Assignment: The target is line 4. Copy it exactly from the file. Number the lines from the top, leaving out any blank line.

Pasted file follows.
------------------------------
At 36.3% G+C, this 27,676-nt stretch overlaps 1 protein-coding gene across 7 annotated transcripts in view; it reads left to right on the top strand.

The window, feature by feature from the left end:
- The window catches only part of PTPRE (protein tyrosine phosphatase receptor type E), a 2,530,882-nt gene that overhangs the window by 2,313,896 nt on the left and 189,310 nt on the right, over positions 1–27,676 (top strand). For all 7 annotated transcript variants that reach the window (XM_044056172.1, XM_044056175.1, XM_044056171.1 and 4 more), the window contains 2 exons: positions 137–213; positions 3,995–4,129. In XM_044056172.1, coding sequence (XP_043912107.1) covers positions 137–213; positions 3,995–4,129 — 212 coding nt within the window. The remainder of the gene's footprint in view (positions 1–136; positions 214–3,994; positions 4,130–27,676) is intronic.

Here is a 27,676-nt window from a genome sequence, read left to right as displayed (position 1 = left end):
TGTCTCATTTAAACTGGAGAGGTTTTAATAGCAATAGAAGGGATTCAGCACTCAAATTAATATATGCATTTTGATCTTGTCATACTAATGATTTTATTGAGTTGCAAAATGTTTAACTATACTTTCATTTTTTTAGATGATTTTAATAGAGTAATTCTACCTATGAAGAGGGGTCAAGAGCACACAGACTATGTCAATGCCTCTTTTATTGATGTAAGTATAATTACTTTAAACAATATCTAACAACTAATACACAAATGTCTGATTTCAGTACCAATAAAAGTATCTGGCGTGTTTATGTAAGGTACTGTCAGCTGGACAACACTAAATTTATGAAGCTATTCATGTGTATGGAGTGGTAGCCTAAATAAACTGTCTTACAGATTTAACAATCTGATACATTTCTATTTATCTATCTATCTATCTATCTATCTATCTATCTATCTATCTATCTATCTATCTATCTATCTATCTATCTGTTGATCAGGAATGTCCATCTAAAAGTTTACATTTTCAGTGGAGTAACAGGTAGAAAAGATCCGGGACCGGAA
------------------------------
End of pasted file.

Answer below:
Here is a 27,676-nt window from a genome sequence, read left to right as displayed (position 1 = left end):